Friday, April 25, 2014

Lymphogranuloma venereum

Table of Contents

Definition

Lymphogranuloma venereum (LGV) is a sexually transmitted bacterial infection.


Alternative Names

LGV; Lymphogranuloma inguinale; Lymphopathia venereum


Causes, incidence, and risk factors

Lymphogranuloma venereum (LGV) is a chronic (long-term) infection of the lymphatic system caused by three different types of the bacteria Chlamydia trachomatis. The bacteria spread through sexual contact. The infection is caused by a different bacteria than that which causes genital chlamydia.

LGV is more common in Central and South America than in North America. Every year, a few hundred cases of LGV are diagnosed in the United States. However, the actual number of infections is unknown.

LGV is more common in men than women. The main risk factor is having multiple sexual partners.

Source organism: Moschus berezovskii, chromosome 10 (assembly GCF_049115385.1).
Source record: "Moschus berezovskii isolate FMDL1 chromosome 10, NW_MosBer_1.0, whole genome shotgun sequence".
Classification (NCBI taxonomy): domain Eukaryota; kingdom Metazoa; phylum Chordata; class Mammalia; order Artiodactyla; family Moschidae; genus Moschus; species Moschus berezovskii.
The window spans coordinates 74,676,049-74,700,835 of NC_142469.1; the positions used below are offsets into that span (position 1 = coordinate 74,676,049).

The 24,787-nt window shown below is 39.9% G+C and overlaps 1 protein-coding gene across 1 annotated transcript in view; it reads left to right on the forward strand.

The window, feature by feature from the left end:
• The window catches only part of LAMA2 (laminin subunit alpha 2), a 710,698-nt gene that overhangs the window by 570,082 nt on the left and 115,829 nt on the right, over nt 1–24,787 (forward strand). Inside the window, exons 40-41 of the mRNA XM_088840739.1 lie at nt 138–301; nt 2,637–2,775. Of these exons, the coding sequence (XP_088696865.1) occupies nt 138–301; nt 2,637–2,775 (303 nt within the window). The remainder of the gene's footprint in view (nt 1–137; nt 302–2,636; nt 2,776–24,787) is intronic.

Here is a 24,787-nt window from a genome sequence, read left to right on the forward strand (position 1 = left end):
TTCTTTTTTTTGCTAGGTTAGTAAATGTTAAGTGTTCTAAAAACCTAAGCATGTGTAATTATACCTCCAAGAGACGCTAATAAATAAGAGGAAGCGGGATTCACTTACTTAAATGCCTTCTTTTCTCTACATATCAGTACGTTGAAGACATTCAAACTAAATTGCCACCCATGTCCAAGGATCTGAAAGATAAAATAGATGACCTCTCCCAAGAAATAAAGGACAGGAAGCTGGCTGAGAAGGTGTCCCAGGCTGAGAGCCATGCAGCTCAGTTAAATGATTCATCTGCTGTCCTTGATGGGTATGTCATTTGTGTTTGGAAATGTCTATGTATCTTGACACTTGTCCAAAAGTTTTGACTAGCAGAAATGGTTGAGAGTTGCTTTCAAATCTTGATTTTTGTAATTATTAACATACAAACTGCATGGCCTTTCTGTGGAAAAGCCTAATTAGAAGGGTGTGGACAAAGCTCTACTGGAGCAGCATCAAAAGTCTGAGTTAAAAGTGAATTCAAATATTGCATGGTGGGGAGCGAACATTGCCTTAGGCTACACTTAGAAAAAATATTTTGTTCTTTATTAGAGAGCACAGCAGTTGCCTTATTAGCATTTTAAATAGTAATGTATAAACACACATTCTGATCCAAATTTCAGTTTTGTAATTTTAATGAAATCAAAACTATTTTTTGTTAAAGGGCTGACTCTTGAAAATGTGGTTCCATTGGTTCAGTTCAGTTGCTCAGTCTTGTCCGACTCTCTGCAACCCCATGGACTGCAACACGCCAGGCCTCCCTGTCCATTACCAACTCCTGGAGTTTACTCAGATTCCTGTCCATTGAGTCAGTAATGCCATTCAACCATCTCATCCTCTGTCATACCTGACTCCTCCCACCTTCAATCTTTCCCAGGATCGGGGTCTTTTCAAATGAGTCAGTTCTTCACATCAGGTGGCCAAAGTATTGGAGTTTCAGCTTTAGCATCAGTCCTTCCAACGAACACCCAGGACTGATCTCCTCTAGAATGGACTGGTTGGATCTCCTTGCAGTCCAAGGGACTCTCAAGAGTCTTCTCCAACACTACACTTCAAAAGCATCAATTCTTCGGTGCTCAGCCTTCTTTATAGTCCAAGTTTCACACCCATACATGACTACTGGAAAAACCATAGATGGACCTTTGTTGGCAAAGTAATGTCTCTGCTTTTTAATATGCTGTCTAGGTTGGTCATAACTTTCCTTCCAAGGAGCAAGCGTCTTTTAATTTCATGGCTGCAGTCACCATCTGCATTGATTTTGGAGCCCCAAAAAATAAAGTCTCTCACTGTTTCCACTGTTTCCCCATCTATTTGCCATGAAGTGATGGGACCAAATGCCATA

Review Date: 07/29/2009
Reviewed By: Linda Vorvick, MD, Seattle Site Coordinator, Lecturer, Pathophysiology, MEDEX Northwest Division of Physician Assistant Studies, University of Washington School of Medicine; Susan Storck, MD, FACOG, Chief, Eastside Department of Obstetrics and Gynecology, Group Health Cooperative of Puget Sound, Redmond, Washington ; Clinical Teaching Faculty, Department of Obstetrics and Gynecology, University of Washington School of Medicine. Also reviewed by David Zieve, MD, MHA, Medical Director, A.D.A.M., Inc.

A.D.A.M., Inc. is accredited by URAC, also known as the American Accreditation HealthCare Commission (www.urac.org)